UPDATE 1-U.S. bailout watchdog Barofsky joins Chicago law firm
By Casey Sullivan
Sept 9 (Reuters) - Neil Barofsky, the former prosecutor who served as chief watchdog of fraud and corruption during the federal government's 2008 bank bailout program, has joined Chicago law firm Jenner & Block as a partner, the firm announced on Monday.
Barofsky, 43, is expected to work on white collar defense and investigations, securities litigation and enforcement, government controversies and public policy litigation.
He will be based in New York and joins a growing list of government lawyers who have moved to private practice at a big law firm as their clients face heightened regulatory scrutiny.
Also on Monday, two other law firms announced appointments of lawyers leaving government positions.
Skadden Arps Meagher Slate & Flom said that Boris Bershteyn, who held a number of senior legal and regulatory positions at the White House and its Office of Management and Budget from 2009 to 2013, had rejoined the firm.
And Davis Polk and Wardwell announced it had hired Avi Gesser, who worked between 2011 and 2013 as deputy director of the Justice Department Criminal Division's Deepwater Horizon Task Force. Gesser investigated and prosecuted BP, Transocean and Halliburton for their conduct in the Macondo oil spill in the Gulf of Mexico.
Skadden said in a statement that Bershteyn, a native of Kiev, Ukraine, who reviewed regulations promulgated by executive branch agencies in 2012 and 2013, will be based in New York.
Skadden, known for its lucrative mergers and acquisitions, bankruptcy and litigation practices, made a splash last year when it recruited Patrick Fitzgerald, the former U.S. Attorney for the Northern District of Illinois, whose cases included corruption convictions against two governors.
Barofsky, the lawyer joining Jenner & Block, was confirmed by the U.S. Senate in late 2008 to be the special United States Treasury Department inspector general on civil and criminal fraud and abuse linked to the $700 billion Troubled Asset Relief Program. He resigned in March 2011 and became a professor at New York University School of law.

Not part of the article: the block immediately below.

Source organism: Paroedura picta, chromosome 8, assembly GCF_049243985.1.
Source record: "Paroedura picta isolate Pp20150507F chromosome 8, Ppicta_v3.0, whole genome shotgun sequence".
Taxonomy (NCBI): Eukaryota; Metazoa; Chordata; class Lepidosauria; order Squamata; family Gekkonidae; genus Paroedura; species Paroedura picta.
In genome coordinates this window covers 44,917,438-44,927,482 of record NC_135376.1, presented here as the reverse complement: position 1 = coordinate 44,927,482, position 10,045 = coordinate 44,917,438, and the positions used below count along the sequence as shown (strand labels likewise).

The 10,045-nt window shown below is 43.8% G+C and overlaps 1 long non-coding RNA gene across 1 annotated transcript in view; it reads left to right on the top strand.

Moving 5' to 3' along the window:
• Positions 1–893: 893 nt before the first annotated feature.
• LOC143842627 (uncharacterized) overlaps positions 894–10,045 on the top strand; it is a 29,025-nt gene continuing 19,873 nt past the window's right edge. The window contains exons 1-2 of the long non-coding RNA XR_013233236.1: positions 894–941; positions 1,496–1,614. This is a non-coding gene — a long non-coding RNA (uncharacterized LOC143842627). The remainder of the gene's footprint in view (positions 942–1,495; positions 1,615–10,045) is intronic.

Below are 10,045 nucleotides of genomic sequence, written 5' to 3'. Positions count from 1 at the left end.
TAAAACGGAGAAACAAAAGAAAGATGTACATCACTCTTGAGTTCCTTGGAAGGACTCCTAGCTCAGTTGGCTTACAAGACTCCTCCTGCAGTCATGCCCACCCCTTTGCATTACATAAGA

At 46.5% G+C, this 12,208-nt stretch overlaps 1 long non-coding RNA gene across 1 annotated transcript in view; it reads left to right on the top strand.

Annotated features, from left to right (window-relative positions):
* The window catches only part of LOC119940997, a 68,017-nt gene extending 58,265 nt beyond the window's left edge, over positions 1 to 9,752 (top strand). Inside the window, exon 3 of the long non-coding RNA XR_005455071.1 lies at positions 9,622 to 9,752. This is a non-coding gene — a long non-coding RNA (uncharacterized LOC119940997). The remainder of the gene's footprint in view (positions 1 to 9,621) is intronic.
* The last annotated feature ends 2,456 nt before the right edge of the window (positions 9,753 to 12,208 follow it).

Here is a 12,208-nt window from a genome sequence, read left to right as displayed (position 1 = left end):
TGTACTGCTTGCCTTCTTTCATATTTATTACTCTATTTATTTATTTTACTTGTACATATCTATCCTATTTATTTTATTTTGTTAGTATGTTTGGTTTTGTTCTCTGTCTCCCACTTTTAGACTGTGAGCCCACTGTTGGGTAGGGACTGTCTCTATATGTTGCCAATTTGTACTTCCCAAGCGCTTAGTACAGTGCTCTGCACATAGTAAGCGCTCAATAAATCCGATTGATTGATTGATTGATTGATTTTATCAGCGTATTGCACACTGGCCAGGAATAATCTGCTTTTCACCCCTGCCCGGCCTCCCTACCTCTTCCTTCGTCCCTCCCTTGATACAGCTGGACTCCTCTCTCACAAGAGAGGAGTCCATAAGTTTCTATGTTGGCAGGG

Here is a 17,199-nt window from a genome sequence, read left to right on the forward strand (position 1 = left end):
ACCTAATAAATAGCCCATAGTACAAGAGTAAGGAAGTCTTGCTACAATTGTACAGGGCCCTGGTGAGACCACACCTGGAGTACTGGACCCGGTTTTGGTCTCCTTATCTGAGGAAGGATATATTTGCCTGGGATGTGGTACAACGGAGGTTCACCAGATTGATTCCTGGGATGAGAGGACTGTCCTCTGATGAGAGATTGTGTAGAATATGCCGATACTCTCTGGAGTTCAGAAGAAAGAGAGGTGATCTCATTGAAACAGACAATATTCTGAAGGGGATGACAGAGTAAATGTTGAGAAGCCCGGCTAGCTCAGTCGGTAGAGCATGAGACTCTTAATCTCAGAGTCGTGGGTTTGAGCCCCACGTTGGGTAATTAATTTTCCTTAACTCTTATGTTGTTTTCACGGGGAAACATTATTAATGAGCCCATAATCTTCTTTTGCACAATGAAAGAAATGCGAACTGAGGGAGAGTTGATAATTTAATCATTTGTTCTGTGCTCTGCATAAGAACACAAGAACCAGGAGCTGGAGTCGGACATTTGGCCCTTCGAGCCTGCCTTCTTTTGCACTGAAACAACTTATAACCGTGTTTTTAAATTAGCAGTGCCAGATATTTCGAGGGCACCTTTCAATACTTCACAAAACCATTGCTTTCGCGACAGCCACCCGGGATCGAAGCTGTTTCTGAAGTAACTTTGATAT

Barofsky said in an interview that Jenner, instead of rushing to represent many financial institutions during the financial crisis, "exposed bad practices on Wall Street" in its Valukas Report on the Lehman Brothers collapse of 2008.
"It just reflects not just the type of legal work that the firm does, but also where its stance is," Barofsky said. "Jenner took the side of really getting to the truth of the matter."
Jenner & Block, which has more than 450 lawyers, is known as a national litigation powerhouse and ranked among the top 50 firms in the country in profits per partner in 2012, according to the American Lawyer magazine.
Barofsky served as an assistant U.S. Attorney in Manhattan between 2000 and 2008 where his prosecutions included the conviction of former officers of the defunct brokerage Refco Inc in a $2.4 billion securities and accounting fraud.
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